Newcomers to R. Stevie Moore's almost overwhelming recorded oeuvre can often throw up their hands in frustration when trying to decide where to begin. As a result, Moore has occasionally put his best stuff on compilation albums, many of which are in fact excellent introductions (1993's Contact Risk is particularly fine). For 2003's Hobbies Galore, however, Moore handed over the compilation reins to his friend Mitchell Friedman, who compiled and sequenced this 24-track collection from the artist's preceding 289 self-released albums, boiling them down into one 80-minute selection of prime R. Stevie Moore. There are none of the spoken word interludes, the found-tape oddities, the oddball covers, the just plain weird experiments, the 20-minute instrumentals, or the comedy skits: just two dozen songs that highlight R. Stevie Moore's very real talent as a pop singer/songwriter and amazingly inventive one-man-band D.I.Y. pioneer. Longtime Moore fans undoubtedly have at least as many personal favorites that are just as suitable for a collection like this ("Manufacturers" and "California Rhythm," for example), but there is no arguing about what's here. From haunting ballads like the hushed title track and the dreamily romantic "Play Myself Some Music" to sturdy power pop like "Why Should I Love You," "Part of the Problem," and the jangleriffic "I Wanna Hit You" to the quirky Sparks-like art pop of "Don't Let Me Go to the Dogs" and "I Wish I Could Sing," every song is a winner. This is, at long last, the absolutely perfect introduction to R. Stevie Moore for the curious but daunted.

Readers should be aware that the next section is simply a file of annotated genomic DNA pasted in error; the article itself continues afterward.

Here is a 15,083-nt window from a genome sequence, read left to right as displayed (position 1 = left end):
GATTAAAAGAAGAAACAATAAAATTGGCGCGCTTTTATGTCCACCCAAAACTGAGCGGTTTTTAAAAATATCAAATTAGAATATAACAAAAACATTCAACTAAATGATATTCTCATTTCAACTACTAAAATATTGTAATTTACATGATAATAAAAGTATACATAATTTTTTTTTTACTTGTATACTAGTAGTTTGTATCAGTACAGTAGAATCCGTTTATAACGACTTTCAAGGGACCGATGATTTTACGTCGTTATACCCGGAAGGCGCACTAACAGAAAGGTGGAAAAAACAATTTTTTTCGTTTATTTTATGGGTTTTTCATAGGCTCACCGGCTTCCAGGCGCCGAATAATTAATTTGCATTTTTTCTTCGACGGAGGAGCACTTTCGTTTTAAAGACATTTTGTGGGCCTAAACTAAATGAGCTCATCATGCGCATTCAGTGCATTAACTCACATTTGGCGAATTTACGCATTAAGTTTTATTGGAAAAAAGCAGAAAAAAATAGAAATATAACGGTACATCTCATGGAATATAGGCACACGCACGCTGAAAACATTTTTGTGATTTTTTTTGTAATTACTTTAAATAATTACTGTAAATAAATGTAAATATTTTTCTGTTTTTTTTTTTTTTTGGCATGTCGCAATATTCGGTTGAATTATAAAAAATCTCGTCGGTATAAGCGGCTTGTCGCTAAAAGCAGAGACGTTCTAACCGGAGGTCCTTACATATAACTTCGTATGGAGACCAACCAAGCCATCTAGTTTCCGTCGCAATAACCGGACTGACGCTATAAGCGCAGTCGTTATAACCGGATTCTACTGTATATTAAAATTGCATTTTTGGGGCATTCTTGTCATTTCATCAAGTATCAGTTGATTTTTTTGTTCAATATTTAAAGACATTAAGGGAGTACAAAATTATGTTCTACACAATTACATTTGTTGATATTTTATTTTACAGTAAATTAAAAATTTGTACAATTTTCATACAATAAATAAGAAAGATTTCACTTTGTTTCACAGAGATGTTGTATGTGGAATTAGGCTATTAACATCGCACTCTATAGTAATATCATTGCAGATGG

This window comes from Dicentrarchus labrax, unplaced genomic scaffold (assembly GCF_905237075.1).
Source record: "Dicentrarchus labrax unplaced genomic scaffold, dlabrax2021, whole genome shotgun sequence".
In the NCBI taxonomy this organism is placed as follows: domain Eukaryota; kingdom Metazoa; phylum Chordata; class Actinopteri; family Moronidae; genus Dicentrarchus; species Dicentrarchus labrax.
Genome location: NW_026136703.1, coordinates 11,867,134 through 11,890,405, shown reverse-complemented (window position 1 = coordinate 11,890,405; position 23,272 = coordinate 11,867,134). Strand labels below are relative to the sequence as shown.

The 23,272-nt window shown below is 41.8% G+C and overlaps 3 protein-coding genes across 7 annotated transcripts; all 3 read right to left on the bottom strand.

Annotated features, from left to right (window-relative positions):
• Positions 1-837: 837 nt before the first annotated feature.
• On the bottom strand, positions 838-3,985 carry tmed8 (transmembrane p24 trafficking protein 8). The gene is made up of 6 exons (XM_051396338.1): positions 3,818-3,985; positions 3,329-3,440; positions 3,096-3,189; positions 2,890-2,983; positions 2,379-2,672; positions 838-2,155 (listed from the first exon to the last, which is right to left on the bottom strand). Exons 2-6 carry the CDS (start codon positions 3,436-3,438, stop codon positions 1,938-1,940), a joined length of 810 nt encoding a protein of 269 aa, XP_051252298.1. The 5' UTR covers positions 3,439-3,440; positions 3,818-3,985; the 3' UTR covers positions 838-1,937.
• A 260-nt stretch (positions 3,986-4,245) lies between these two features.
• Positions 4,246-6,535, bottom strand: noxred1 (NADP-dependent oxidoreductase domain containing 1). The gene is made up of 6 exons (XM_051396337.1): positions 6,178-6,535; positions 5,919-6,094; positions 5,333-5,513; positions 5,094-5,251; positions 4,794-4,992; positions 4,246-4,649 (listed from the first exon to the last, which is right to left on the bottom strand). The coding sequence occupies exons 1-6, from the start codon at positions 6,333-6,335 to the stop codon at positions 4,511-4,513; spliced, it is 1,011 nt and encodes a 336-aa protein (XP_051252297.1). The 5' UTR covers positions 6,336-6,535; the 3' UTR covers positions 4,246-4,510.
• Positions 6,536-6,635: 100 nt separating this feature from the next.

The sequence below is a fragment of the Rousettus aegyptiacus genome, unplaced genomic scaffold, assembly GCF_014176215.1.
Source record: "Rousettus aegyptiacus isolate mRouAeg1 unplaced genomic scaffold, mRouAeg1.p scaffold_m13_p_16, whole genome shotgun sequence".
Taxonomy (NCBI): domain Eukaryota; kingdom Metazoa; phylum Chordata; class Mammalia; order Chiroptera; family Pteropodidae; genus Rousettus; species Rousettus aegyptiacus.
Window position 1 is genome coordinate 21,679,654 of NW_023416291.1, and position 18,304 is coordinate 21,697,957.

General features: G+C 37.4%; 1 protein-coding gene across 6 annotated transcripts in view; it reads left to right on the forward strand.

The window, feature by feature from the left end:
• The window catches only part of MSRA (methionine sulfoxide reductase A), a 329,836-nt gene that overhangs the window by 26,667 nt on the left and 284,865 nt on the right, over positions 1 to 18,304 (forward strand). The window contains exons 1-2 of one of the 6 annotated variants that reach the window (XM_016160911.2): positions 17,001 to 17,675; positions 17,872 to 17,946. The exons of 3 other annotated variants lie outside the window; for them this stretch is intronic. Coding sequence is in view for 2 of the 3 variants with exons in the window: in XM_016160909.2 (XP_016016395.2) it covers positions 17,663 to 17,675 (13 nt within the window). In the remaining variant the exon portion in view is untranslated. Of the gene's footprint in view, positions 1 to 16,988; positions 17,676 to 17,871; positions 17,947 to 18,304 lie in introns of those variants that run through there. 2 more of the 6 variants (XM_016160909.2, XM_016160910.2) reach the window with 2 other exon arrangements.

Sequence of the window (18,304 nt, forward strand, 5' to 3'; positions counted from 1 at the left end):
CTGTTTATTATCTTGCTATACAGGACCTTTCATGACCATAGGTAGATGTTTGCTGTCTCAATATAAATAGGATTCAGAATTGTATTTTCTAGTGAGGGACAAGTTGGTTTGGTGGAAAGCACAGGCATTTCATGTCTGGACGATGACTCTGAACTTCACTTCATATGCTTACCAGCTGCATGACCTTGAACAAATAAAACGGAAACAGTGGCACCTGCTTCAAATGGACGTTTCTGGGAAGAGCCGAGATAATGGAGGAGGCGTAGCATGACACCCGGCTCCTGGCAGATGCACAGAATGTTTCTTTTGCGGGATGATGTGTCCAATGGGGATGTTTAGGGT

AllMusic Review by Stewart Mason